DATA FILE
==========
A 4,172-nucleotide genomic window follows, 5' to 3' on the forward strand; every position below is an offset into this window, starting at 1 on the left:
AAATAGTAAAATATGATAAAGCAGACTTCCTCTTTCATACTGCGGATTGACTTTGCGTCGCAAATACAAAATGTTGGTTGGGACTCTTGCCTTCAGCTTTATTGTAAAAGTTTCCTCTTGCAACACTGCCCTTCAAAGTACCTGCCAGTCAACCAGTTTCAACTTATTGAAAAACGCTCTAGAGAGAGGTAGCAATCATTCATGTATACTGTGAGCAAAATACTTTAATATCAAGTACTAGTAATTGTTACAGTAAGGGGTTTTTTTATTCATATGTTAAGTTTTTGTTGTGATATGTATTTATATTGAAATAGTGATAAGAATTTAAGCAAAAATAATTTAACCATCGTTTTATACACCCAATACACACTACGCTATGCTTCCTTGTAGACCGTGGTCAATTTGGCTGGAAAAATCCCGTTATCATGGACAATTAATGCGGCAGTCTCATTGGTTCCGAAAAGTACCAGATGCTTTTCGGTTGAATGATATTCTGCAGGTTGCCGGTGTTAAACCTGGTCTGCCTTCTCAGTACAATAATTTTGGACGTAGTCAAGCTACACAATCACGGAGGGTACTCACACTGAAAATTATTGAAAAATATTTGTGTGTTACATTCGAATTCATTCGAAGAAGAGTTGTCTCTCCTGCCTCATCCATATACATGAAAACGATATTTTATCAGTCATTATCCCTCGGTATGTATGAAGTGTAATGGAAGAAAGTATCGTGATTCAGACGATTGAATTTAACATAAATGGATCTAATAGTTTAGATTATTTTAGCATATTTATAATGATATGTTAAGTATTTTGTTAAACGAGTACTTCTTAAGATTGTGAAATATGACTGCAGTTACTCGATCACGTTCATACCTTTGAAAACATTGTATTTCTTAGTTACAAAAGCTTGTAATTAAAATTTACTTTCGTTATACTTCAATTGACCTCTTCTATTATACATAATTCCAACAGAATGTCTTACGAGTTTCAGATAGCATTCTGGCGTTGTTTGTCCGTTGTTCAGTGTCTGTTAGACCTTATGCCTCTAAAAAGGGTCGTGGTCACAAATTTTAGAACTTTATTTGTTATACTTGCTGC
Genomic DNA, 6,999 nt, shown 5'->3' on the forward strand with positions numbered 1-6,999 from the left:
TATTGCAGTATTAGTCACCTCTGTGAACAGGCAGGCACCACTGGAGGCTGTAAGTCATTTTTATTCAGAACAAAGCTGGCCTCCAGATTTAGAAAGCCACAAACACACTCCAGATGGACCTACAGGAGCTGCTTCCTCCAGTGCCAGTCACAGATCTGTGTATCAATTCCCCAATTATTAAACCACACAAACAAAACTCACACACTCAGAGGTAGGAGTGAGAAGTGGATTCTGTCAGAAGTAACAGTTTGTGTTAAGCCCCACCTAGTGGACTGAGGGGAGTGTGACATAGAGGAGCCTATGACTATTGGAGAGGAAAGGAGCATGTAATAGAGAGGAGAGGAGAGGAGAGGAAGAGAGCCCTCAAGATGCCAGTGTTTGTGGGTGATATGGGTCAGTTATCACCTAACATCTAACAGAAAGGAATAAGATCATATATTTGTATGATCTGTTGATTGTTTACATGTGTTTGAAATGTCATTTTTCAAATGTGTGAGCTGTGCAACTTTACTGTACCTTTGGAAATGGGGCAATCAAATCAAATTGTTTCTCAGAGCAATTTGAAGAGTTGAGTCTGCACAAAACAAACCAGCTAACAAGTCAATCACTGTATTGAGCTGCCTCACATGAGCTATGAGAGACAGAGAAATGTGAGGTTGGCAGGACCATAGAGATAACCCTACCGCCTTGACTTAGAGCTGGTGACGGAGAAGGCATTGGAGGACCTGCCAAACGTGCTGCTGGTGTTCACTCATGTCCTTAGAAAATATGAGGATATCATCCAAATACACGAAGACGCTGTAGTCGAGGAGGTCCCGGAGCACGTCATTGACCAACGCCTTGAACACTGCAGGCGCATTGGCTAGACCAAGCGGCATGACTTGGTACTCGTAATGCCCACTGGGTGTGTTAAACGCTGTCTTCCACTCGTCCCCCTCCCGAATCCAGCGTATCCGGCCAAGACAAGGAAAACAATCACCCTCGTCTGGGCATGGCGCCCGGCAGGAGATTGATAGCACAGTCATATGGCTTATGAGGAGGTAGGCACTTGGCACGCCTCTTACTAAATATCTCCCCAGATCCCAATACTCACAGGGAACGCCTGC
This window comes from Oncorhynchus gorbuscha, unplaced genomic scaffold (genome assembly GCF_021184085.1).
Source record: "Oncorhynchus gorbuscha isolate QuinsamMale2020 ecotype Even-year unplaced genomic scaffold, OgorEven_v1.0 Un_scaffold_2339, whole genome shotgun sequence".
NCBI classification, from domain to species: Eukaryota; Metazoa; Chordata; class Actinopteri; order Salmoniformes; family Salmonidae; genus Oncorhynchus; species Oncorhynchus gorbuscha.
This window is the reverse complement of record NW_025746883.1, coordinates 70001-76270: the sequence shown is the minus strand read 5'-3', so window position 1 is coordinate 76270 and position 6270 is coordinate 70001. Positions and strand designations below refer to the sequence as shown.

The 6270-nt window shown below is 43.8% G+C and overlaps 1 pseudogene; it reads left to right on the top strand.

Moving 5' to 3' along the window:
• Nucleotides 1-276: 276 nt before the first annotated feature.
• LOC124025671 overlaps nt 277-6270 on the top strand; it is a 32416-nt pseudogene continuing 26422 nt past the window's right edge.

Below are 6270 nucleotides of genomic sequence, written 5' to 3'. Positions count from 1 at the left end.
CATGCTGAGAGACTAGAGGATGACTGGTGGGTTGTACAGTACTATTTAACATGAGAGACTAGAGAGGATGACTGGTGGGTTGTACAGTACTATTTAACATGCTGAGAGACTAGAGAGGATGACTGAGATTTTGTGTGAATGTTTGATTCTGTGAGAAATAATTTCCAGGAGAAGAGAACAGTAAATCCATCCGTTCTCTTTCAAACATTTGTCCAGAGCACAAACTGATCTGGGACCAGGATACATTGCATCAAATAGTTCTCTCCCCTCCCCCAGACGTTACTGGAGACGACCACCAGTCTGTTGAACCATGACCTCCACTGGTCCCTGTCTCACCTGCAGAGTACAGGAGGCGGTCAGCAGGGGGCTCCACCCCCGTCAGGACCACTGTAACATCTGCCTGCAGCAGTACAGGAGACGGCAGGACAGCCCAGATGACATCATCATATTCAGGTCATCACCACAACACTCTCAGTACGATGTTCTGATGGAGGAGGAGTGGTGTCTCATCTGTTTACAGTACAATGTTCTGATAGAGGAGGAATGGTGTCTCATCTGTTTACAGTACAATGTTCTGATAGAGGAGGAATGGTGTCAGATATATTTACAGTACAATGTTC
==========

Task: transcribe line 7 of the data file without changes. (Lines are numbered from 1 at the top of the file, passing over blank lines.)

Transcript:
NCBI classification, from domain to species: Eukaryota; Metazoa; Chordata; class Actinopteri; order Salmoniformes; family Salmonidae; genus Oncorhynchus; species Oncorhynchus gorbuscha.